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Cited by 34 (1 self)
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A basic question about NP is whether or not search reduces in polynomial time to decision. We indicate that the answer is negative: under a complexity assumption (that deterministic and nondeterministic doubleexponential time are unequal) we construct a language in NP for which search does not reduce to decision. These ideas extend in a natural way to interactive proofs and program checking. Under similar assumptions we present languages in NP for which it is harder to prove membership interactively than it is to decide this membership, and languages in NP which are not checkable. Keywords: NPcompleteness, selfreducibility, interactive proofs, program checking, sparse sets,
Identification protocols secure against reset attacks
 Adv. in Cryptology — Eurocrypt 2001, LNCS
, 2001
"... Abstract. We provide identi£cation protocols that are secure even when the adversary can reset the internal state and/or randomization source of the user identifying itself, and when executed in an asynchronous environment like the Internet that gives the adversary concurrent access to instances of ..."
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Cited by 32 (4 self)
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Abstract. We provide identi£cation protocols that are secure even when the adversary can reset the internal state and/or randomization source of the user identifying itself, and when executed in an asynchronous environment like the Internet that gives the adversary concurrent access to instances of the user. These protocols are suitable for use by devices (like smartcards) which when under adversary control may not be able to reliably maintain their internal state between invocations. 1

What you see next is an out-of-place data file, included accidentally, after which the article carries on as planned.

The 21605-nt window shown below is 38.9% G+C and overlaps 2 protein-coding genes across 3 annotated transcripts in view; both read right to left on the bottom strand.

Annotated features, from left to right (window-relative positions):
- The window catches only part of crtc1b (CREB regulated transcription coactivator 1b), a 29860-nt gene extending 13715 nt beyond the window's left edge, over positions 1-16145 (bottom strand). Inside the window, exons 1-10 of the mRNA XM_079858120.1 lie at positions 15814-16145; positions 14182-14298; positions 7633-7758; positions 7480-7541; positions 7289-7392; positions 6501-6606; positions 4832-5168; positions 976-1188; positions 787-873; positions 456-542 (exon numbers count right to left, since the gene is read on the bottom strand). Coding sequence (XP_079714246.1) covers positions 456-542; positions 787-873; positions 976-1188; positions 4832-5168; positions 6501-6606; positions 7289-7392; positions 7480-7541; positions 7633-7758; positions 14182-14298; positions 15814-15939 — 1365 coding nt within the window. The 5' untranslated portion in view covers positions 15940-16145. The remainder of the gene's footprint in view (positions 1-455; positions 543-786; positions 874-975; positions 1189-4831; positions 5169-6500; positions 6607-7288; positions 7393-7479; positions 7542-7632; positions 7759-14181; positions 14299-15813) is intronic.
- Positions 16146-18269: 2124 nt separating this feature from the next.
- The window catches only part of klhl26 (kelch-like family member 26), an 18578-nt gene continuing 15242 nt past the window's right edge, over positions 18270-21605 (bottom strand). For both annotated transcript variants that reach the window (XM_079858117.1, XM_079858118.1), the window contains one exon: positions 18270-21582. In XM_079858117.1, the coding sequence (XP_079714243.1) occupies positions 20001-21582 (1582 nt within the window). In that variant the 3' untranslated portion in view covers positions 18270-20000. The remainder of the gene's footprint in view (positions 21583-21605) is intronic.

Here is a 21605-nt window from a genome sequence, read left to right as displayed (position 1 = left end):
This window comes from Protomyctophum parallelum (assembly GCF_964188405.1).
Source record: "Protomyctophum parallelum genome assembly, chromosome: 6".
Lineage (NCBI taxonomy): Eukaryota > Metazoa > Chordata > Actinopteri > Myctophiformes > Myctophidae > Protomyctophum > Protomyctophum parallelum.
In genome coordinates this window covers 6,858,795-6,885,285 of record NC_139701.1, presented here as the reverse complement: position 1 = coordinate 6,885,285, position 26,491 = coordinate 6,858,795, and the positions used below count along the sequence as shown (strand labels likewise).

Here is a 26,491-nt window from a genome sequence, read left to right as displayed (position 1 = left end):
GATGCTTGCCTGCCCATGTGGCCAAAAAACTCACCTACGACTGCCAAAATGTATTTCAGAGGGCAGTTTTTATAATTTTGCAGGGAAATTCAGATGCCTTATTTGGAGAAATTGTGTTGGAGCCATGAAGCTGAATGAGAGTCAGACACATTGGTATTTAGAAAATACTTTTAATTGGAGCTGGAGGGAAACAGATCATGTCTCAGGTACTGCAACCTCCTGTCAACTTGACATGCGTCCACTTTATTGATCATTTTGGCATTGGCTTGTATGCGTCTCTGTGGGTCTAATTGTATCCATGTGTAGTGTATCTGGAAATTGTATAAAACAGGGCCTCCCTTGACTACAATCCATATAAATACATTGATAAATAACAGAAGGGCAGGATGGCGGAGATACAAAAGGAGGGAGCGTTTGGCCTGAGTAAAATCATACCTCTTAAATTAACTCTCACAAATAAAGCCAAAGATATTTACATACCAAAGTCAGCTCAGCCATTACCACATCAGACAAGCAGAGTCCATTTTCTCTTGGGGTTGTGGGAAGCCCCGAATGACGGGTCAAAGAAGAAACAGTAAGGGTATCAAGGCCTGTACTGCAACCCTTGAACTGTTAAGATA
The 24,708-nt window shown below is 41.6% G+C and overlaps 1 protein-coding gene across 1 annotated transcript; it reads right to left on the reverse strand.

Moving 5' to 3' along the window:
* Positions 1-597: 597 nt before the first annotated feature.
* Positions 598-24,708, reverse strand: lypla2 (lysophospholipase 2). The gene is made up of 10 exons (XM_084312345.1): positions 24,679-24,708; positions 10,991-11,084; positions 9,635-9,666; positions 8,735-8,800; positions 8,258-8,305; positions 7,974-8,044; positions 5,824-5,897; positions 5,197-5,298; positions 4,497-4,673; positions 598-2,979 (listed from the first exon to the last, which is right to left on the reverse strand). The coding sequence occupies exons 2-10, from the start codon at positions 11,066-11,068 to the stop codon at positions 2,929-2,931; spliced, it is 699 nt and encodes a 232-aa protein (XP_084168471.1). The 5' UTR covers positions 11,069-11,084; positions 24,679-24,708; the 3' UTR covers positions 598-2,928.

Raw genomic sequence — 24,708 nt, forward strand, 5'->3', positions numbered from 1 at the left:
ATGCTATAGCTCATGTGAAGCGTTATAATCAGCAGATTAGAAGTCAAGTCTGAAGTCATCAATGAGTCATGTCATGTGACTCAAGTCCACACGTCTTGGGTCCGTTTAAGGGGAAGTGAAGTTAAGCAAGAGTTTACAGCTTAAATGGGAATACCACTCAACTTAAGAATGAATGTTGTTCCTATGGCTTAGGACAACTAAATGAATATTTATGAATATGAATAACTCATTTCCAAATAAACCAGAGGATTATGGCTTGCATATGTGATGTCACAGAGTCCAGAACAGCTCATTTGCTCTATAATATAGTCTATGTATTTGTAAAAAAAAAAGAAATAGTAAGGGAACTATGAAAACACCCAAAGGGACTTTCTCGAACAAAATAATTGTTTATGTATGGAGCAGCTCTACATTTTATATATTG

Randomness, Interactive Proofs and . . .
 APPEARS IN THE UNIVERSAL TURING MACHINE: A HALFCENTURY SURVEY, R. HERKEN ED.
, 1987
"... Recent approaches to the notions of randomness and proofs are surveyed. The new notions differ from the traditional ones in being subjective to the capabilities of the observer rather than reflecting "ideal " entities. The new notion of randomness regards probability distributions as equal ..."
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Cited by 32 (7 self)
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Recent approaches to the notions of randomness and proofs are surveyed. The new notions differ from the traditional ones in being subjective to the capabilities of the observer rather than reflecting "ideal " entities. The new notion of randomness regards probability distributions as equal if they cannot be told apart by efficient procedures. This notion is constructive and is suited for many applications. The new notion of a proof allows the introduction of the notion of zeroknowledge proofs: convincing arguments which yield nothing but the validity of the assertion. The new approaches to randomness and proofs are based on basic concepts and results from the theory of resourcebounded computation. In order to make the survey as accessible as possible, we have presented elements of the theory of resource bounded computation (but only to the extent required for the description of the new approaches). This survey is not intended to provide an account of the more traditional approaches to randomness (e.g. Kolmogorov Complexity) and proofs (i.e. traditional logic systems). Whenever these approaches are described it is only in order to confront them with the new approaches.